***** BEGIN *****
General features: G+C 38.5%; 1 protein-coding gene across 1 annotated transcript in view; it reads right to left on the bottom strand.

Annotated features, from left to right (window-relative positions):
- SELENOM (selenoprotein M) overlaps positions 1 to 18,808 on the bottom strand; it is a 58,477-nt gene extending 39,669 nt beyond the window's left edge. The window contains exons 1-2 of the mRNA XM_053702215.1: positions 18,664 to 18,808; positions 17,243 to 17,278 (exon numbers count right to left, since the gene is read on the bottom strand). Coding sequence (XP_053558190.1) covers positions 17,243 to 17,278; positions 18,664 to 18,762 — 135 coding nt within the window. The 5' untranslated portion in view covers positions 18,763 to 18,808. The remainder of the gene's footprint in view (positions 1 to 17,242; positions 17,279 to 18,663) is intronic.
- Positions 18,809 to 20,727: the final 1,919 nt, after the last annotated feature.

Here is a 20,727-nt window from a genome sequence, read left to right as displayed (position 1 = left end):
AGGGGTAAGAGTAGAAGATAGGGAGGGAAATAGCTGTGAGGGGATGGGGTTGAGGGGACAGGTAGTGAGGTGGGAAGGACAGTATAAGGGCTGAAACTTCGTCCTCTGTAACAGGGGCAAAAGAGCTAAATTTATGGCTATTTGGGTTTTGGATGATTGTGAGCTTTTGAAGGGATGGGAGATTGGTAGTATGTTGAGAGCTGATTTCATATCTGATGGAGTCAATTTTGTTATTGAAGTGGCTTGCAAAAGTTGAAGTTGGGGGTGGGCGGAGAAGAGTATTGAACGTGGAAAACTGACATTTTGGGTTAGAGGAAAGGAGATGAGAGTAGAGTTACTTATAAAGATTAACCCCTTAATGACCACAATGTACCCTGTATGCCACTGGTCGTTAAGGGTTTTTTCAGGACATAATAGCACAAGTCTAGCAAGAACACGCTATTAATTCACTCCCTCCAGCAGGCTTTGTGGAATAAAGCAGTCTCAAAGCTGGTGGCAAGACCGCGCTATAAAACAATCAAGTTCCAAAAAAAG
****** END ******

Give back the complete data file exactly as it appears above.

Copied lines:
General features: G+C 38.5%; 1 protein-coding gene across 1 annotated transcript in view; it reads right to left on the bottom strand.

Annotated features, from left to right (window-relative positions):
- SELENOM (selenoprotein M) overlaps positions 1 to 18,808 on the bottom strand; it is a 58,477-nt gene extending 39,669 nt beyond the window's left edge. The window contains exons 1-2 of the mRNA XM_053702215.1: positions 18,664 to 18,808; positions 17,243 to 17,278 (exon numbers count right to left, since the gene is read on the bottom strand). Coding sequence (XP_053558190.1) covers positions 17,243 to 17,278; positions 18,664 to 18,762 — 135 coding nt within the window. The 5' untranslated portion in view covers positions 18,763 to 18,808. The remainder of the gene's footprint in view (positions 1 to 17,242; positions 17,279 to 18,663) is intronic.
- Positions 18,809 to 20,727: the final 1,919 nt, after the last annotated feature.

Here is a 20,727-nt window from a genome sequence, read left to right as displayed (position 1 = left end):
AGGGGTAAGAGTAGAAGATAGGGAGGGAAATAGCTGTGAGGGGATGGGGTTGAGGGGACAGGTAGTGAGGTGGGAAGGACAGTATAAGGGCTGAAACTTCGTCCTCTGTAACAGGGGCAAAAGAGCTAAATTTATGGCTATTTGGGTTTTGGATGATTGTGAGCTTTTGAAGGGATGGGAGATTGGTAGTATGTTGAGAGCTGATTTCATATCTGATGGAGTCAATTTTGTTATTGAAGTGGCTTGCAAAAGTTGAAGTTGGGGGTGGGCGGAGAAGAGTATTGAACGTGGAAAACTGACATTTTGGGTTAGAGGAAAGGAGATGAGAGTAGAGTTACTTATAAAGATTAACCCCTTAATGACCACAATGTACCCTGTATGCCACTGGTCGTTAAGGGTTTTTTCAGGACATAATAGCACAAGTCTAGCAAGAACACGCTATTAATTCACTCCCTCCAGCAGGCTTTGTGGAATAAAGCAGTCTCAAAGCTGGTGGCAAGACCGCGCTATAAAACAATCAAGTTCCAAAAAAAG